During its long and often brutal history, control of the city of Jerusalem has changed many times. Its religious significance remains a key obstacle to peace between Israelis and Palestinians – both wish to establish their capital there.
Every Friday thousands of Muslims come to what they call the noble sanctuary to pray.
Just below Jews also gather in front of the wailing wall, the only remaining relic of the ancient temple of Soloman.
It remains one of the most sacred holy places for Jews and Arabs, and the two religious sites continue to bear witness to clashes.
In 2000 a visit by Ariel Sharon to the site the Jews call Temple Mount sparked a violent response. Arabs saw it as a clear provocation with the incident setting off the second intifada.
In 1967, Israel captured East Jerusalem, which had been under Arab control since 1948. From an Israeli point of view, the victory brought reunification and the city’s holy sites back under Jewish control.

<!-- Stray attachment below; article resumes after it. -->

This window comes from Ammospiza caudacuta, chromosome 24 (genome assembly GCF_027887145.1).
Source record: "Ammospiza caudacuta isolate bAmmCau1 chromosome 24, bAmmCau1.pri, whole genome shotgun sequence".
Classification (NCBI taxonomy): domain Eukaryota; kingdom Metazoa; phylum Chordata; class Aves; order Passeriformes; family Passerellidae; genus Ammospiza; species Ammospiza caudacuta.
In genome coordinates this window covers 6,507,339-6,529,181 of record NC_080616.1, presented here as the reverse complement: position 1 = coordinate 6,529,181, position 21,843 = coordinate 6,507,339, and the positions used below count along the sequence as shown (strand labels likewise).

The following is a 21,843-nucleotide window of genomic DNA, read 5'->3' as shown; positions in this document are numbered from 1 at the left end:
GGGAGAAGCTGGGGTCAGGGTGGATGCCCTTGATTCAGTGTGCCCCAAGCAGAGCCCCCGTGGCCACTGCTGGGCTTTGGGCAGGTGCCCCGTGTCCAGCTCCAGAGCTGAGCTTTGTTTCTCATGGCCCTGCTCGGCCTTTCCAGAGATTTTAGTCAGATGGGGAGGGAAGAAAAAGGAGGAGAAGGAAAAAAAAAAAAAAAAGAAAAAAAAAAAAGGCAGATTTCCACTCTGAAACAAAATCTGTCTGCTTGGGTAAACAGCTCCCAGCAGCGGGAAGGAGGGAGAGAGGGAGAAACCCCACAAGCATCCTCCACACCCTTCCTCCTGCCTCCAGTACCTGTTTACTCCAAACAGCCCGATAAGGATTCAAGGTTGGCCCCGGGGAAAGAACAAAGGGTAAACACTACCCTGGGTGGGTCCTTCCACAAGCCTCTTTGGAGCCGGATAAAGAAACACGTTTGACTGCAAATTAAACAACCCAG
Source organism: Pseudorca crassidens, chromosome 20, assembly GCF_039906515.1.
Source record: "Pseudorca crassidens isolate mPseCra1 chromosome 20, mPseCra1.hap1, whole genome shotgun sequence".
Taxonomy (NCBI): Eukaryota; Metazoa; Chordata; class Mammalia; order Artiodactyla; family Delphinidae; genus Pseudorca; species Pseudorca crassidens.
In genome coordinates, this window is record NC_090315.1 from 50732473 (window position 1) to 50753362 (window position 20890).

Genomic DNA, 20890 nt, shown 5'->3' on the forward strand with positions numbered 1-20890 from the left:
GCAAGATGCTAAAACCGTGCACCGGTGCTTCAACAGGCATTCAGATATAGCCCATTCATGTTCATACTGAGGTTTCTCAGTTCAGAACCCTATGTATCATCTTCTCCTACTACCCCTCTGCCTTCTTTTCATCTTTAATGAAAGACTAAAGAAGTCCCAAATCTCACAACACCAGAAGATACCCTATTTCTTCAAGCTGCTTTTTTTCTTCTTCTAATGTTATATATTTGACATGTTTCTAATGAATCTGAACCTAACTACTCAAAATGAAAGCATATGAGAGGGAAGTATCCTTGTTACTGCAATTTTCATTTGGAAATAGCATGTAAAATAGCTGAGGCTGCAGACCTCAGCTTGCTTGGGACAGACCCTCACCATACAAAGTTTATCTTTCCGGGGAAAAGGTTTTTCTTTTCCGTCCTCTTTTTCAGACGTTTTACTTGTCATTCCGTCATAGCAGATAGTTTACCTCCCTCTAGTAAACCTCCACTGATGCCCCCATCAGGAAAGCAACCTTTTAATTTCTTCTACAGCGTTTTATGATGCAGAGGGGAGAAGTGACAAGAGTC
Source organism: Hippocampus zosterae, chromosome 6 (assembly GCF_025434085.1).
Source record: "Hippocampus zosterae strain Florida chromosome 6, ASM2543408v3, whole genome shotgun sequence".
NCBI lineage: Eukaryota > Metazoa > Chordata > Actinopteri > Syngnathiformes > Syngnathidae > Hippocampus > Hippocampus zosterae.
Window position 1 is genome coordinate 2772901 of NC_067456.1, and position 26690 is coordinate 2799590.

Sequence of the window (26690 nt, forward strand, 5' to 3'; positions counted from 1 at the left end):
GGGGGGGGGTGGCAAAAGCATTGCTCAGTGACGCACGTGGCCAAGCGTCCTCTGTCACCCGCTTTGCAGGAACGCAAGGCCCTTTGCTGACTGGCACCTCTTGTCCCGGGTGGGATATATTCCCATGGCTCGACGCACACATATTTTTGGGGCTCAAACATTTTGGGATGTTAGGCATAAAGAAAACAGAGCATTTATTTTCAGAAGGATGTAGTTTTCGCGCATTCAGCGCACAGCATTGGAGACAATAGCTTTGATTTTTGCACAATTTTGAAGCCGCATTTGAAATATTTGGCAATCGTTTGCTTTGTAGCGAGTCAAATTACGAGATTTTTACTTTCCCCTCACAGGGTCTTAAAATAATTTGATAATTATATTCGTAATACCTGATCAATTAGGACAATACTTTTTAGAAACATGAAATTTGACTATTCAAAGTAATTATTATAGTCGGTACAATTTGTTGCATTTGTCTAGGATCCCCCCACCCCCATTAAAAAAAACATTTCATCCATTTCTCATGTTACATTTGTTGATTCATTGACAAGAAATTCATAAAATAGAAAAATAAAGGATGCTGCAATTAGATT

“We have returned to our holy sites, and we’re never going to leave,” declared General Moshe Dayan on arriving at the wailing wall.
A string of UN resolutions and the fact that no other country has recognised Jeruselem’s annexation have certainly done little to change Israel’s way of thinking.
Today, out of around 750,000 inhabitants, more than a quarter of a million Arabs live in East Jerusalem.
The building of a giant barrier along the West Bank, as well as a ring of Jewish settlements, makes access to and from the old city for Palestinians increasingly difficult. Indeed, one could say their dream capital has become an impregnable fortress.